Welcome to the History Department

"A historian has many duties . . . The first is not to slander; the second is not to bore." -Voltaire

As a field of study, History provides students wtih many of the necessary skills for a productive professional career and an intellectually fulfilling life.Toward these ends, the History major aims to provide students with the ability to think and read critically and analytically, to form sound opinions and support them with logical arguments based on documentary evidence, to communicate ideas effectively, and to conduct historical research.  The History major further attempts to provide students with a body of historical knowledge that will enable them to understand contemporary events of local, national, and global importance, as well as to understand and appreciate various cultures and civilizations that make up the world community.  Above all, the History   major helps to provide students with the means for lifelong learning. Learning Outcomes.   

The KSC History Department is known for its diverse and challenging courses.  In addition we offer two innovative programs of special opportunities, an Honors Program and an Internship Program.

KSC History majors are prepared for graduate programs.  Our alumni have gained admissions to prestigious programs and earned a range of advanced degrees in the humanities, business, divinity school, and law. History Department Fact Sheet.


Christopher Cameron (BA in History. Class of '06) completed his Ph.D. at the University of North Carolina at Chapel Hill and has accepted a tenure-track position at the University of North Carolina Charlotte. Congratulations!

Norman Murray (BA in History. Class of '09) will attend Law School at Suffolk University.  Norman was awarded a full scholarship from Suffolk University.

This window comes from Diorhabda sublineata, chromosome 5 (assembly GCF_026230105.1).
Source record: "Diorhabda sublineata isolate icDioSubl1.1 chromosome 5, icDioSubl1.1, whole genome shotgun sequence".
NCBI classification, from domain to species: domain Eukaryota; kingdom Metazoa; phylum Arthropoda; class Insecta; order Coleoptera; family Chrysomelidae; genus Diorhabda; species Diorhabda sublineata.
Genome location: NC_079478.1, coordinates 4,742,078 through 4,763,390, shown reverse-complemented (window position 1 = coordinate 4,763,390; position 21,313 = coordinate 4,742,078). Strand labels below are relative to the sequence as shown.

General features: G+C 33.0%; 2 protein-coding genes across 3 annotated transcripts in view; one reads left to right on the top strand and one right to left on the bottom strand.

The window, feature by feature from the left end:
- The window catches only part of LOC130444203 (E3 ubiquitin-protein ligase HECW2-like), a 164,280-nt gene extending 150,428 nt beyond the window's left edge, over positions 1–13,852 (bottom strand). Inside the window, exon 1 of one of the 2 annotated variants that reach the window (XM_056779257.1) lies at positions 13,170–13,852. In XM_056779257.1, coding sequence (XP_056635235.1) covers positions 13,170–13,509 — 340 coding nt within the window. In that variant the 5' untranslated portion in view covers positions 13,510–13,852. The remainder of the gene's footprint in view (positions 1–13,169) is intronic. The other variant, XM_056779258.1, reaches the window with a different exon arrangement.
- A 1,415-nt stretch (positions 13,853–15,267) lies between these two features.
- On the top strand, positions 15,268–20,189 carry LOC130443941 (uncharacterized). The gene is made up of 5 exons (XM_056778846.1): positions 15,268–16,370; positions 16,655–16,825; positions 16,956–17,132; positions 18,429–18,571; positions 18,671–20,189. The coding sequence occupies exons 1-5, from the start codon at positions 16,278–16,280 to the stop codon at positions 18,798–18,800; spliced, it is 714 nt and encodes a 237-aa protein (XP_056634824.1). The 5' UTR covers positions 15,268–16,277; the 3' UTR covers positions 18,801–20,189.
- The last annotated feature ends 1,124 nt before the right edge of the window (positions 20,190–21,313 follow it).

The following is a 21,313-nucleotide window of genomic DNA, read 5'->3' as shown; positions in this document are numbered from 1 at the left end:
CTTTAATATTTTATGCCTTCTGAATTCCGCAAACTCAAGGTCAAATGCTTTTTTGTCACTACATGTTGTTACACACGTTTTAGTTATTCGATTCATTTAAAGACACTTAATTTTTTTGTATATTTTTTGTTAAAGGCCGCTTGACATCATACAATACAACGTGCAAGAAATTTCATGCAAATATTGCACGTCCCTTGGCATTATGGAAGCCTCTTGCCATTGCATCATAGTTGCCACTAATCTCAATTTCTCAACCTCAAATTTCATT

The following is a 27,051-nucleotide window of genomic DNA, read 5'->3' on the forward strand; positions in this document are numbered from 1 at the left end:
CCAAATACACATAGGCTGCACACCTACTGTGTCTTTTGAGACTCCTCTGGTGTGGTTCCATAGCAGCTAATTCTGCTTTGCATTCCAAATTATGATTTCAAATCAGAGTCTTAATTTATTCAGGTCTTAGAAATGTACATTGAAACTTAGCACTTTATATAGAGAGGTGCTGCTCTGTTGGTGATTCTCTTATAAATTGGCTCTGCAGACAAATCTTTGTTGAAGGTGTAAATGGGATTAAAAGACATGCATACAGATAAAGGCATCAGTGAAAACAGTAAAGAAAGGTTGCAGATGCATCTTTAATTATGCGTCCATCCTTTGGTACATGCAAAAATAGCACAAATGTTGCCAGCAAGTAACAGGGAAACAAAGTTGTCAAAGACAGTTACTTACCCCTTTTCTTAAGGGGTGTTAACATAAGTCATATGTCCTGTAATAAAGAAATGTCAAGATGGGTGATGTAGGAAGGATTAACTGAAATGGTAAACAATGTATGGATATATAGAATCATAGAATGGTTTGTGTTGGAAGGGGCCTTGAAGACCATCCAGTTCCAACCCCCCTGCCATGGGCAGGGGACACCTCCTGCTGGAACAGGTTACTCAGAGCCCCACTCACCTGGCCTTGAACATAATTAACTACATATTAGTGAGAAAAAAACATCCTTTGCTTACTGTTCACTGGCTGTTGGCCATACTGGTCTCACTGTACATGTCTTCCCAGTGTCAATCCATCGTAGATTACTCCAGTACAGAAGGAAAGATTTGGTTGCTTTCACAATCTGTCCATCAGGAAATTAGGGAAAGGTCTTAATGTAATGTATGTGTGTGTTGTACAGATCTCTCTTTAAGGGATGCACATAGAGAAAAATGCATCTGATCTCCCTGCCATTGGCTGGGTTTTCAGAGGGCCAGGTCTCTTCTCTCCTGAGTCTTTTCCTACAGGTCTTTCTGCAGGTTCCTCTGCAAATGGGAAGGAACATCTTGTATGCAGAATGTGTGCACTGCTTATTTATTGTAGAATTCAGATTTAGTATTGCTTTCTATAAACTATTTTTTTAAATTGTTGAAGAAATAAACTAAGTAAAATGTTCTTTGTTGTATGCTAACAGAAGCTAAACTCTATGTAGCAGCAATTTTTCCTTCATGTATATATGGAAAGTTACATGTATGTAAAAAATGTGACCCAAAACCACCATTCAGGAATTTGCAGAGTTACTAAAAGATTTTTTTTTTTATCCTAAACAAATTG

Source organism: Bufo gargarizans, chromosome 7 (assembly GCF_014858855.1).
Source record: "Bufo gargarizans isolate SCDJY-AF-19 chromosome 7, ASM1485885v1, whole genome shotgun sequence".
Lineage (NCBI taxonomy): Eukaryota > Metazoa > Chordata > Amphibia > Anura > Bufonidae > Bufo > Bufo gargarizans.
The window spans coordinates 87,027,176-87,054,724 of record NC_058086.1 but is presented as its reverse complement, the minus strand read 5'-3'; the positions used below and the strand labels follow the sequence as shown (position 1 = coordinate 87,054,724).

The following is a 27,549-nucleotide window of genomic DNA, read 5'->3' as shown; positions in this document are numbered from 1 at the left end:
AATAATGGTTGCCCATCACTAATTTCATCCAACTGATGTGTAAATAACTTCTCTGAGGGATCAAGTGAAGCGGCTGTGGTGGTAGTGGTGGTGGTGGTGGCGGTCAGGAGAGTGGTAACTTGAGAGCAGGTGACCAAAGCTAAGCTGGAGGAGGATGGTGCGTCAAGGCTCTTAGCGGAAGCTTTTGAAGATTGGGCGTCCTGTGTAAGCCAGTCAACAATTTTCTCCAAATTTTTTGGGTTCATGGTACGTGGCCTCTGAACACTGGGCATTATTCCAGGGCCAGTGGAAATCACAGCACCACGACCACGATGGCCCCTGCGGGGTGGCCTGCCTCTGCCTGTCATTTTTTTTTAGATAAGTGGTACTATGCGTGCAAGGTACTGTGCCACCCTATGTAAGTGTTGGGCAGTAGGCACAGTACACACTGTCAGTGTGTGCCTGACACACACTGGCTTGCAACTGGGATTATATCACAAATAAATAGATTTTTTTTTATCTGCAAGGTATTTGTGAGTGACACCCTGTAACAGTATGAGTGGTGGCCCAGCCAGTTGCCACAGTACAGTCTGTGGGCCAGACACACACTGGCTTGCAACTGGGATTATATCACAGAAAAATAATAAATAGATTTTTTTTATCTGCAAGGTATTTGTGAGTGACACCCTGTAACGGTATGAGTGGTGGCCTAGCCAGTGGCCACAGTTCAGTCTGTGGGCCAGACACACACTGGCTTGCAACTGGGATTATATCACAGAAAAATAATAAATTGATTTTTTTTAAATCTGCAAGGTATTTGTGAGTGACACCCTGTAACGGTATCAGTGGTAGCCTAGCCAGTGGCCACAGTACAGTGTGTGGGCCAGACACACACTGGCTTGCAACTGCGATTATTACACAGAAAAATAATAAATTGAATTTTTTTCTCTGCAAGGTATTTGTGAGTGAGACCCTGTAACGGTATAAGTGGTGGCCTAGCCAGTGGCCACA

Emma Fogg (BA in History. Class of '09) BA in History. Class of '08) was awarded an internship for the fall 2008 at the Smithsonian in Washington D.C.. This internship is with Katherine Ott in the division of Medicine and Science. Emma will work on topics and artifacts related to the history of disability. The main project is an exhibit on the history of disability that is planned for 2010, the twentieth anniversary of the ADA.    


            Photo credit:Ryan McKernan.


For more information please contact:

Shawna-Lee Perrin, Administrative Assistant

603 358 2965


History Department

Morrison Hall

Keene State College

Keene, New Hampshire 03435



Photo credit:  Annie Card.

Department News


History majors make news! Keene State College seniors -- Kyle Larrabee, Alanna Griffin-Bales, Laura Ruttle, Kevin McNair, and Michelle Davy -- work as interns to the history department transcribing an 18th century surveyor ledger that tells the story of how Southwestern New Hampshire in the Archives and Special Collections room in the college's Mason Library.  See the April 2013 article in the Union Leader.

Based on his work on German orientalism, Professor Nick Germana was invited to participate in the Advanced Seminar on East Asian Studies at Dartmouth College on March 4, 2013.  The seminar focused in recent work by Lkhamsuren Munkh-Erdene, a George Kennan Fellow at the Center for Advanced Study at Princeton University.  Prof. Germana’s essay “Herder’s India: The Morgenland in Mythology and Anthropology” (2007) was included in the seminar materials.  

History majors Laura Ruttle, Alanna Griffin-Bales, Samantha Blake, Kyle Larrabe, and Kevin McNair are working with Keene State College archivist Rodney G. Obien on an eighteenth century provincial ledger. They are preparing the ledger for publication.  Written by Capt. Joseph Blanchard, a land surveyor, the book contains property records of the province of New Hampshire from roughly 1734 to 1756.  See the February 2013 story in the Keene Sentinel.

Be sure to check out the new minor in Medieval and Early Modern Studies, an interdisciplinary program with course offerings in the departments of Art, History, and English. Click here for more details.